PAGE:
At least, Odyssey Dawn unlocked the Libyan oil export.

Below images were taken from the Pentagon press update on Mar.25. They give an idea of the most important sites.

During the morning, the coalition planes attacked Sabha airbase and auto transport center in southwest Libya while, according to the French Defence Ministry, among the afternoon waves, French Air Force planes attacked loyalist’s armor and army’s weapons depot, in the regions of Misratah and Zintan. In the evening the allied strikes hit Tripoli and, for the first time, Sirte, Gaddafi’s hometown, strategically located more or less halfway between the rebel-controlled east and the loyalist-held west. Among the others, strikes targeted the road to the Tripoli International Airport, located about 10km outside the city. The timeline of attacks of Day 9 gives a clear idea of the situation of the air defences and anti-aircraft establishments in the various areas of Libya: while the Benghazi and, more in general, eastern Libya is more or less secured of any surface-to-air threat and can be attacked during daylight (with such platforms like the A-10 or the AC-130U that usually fly at low level), Tripoli is still presumed to be defended (at least on paper) with some sort of mobile SAM (SA-8?) or MANPADs, because it is attacked exclusively after nightfall (and, probably at medium to high altitude), when (and “where”) the risk of being hit by AAA (Anti-Aircraft Artillery) or residual SAM missiles is sensibly lower.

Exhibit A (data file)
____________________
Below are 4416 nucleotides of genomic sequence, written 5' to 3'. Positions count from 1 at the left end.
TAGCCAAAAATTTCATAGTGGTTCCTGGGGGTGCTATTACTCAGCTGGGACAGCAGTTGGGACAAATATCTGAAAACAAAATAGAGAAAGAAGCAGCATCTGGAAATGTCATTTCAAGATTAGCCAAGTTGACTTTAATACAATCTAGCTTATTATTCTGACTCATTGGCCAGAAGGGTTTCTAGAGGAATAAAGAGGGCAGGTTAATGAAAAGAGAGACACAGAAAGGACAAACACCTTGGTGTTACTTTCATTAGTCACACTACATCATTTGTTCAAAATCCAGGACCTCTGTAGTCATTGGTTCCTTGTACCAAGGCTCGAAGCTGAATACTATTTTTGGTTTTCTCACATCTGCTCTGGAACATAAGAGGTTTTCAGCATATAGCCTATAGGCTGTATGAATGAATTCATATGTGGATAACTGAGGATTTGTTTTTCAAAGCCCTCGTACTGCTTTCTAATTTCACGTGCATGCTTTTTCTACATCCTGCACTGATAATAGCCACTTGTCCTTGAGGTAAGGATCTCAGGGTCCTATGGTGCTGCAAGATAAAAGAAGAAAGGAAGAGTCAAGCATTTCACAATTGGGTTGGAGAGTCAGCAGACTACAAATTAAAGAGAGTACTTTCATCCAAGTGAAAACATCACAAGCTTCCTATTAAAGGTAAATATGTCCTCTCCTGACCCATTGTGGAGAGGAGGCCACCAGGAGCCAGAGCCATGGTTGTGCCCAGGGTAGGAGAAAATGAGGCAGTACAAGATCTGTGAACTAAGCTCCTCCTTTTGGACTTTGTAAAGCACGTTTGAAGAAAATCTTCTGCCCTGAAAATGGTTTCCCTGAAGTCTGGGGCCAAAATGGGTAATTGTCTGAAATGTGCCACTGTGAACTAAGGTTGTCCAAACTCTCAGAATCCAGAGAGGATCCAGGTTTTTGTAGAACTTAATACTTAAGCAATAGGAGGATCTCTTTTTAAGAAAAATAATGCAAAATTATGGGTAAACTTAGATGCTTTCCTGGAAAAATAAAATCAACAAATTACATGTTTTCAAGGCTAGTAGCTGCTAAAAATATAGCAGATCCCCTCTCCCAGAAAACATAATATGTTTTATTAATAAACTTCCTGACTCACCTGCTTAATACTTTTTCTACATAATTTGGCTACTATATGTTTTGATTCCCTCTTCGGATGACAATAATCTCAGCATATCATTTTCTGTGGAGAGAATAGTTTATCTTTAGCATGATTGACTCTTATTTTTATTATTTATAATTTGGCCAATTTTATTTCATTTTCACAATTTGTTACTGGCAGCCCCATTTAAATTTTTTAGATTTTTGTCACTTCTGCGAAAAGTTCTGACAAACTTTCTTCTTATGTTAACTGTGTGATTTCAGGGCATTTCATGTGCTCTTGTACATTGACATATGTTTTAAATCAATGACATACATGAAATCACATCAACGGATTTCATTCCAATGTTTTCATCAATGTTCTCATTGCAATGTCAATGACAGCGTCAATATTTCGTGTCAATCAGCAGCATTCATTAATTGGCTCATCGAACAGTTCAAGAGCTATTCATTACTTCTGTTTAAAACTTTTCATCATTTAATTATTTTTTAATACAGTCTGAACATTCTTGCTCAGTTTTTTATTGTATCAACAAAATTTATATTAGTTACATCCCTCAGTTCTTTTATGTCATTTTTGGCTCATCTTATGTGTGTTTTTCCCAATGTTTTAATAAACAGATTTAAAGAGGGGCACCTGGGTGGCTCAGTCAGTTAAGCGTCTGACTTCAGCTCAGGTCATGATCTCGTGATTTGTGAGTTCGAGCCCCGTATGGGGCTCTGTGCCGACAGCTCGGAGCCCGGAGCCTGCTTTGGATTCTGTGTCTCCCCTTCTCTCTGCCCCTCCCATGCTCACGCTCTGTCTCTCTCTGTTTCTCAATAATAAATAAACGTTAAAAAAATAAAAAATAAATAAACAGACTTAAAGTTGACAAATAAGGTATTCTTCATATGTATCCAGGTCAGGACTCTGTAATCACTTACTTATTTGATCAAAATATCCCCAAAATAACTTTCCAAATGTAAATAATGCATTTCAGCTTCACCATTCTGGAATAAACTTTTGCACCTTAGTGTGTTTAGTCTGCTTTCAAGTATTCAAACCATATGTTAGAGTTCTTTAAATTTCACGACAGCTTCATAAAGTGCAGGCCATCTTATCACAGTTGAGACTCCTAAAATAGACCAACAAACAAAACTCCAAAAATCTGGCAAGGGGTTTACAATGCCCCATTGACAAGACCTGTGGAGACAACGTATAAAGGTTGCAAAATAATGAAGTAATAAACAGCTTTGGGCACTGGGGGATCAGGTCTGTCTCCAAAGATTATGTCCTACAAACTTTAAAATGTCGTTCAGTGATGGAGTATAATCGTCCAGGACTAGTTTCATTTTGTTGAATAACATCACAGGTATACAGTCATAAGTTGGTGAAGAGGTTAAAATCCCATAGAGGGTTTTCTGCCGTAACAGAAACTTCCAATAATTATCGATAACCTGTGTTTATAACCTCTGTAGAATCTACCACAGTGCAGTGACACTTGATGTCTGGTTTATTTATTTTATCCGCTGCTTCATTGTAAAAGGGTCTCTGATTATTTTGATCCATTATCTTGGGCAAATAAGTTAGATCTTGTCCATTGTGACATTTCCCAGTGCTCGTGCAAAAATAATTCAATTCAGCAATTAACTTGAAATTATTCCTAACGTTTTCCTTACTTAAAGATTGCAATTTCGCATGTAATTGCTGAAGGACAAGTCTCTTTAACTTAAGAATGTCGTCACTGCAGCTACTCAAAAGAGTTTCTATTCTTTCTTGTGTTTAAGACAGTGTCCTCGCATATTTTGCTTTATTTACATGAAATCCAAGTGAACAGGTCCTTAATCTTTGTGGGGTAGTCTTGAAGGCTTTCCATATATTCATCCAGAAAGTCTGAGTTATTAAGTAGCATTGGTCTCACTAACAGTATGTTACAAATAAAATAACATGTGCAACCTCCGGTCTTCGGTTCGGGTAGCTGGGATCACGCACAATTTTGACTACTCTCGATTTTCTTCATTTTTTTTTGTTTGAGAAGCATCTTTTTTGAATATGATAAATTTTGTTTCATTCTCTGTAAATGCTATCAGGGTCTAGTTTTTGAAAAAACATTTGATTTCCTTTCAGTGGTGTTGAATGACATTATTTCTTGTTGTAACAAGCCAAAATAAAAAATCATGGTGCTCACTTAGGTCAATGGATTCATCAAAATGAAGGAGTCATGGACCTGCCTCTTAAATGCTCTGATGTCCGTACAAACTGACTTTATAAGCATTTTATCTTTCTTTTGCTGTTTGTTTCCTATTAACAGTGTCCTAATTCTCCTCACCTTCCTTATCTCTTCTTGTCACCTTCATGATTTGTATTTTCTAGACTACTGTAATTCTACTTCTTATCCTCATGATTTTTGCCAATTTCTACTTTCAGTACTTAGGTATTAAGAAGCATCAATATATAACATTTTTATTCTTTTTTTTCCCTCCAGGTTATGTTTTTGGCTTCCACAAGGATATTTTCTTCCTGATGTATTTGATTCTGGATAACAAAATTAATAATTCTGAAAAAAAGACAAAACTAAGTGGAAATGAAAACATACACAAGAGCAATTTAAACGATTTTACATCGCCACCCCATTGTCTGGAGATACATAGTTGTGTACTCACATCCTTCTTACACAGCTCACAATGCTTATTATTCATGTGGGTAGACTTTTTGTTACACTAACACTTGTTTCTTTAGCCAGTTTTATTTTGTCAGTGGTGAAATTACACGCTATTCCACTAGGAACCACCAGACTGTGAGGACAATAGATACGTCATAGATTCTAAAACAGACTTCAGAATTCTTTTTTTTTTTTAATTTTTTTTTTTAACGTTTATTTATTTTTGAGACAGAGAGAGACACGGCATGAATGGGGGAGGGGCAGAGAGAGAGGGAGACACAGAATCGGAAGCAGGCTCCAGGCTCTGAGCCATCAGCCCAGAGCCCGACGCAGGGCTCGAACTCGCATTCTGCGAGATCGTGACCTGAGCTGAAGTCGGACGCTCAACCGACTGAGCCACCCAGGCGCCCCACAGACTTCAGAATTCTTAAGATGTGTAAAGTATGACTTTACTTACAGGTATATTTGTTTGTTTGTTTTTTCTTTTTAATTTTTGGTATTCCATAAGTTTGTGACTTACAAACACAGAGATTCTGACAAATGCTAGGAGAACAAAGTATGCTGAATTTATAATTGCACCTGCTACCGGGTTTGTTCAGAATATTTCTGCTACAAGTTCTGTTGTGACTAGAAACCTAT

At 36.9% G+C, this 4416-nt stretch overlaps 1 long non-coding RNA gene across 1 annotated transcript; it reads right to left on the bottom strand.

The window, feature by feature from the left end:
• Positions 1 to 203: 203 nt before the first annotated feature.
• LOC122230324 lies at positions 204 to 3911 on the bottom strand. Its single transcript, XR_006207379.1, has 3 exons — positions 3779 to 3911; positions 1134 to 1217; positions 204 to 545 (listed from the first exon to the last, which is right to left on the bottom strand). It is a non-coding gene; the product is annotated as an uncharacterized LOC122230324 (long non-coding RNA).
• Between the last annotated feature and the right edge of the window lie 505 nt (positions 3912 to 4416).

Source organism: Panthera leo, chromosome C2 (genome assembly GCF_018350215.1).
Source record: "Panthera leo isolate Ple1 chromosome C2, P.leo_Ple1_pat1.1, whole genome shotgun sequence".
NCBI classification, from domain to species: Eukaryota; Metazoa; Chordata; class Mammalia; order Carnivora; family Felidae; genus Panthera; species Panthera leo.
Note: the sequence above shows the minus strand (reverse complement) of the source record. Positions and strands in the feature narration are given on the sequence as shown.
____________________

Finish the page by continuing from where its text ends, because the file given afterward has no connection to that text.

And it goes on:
As I write this report, the news of a flight of B-1Bs crossing the Pond awaited by some KC-135s launched from Moron airbase, Spain, has already spread. Most probably the “Bones”, in a typical Global Power mission across the Ocean from Ellsworth AFB, South Dakota, are bound to strike Sirte, in preparation for rebels’ advance on Day 10.

Other interesting things, information and thoughts: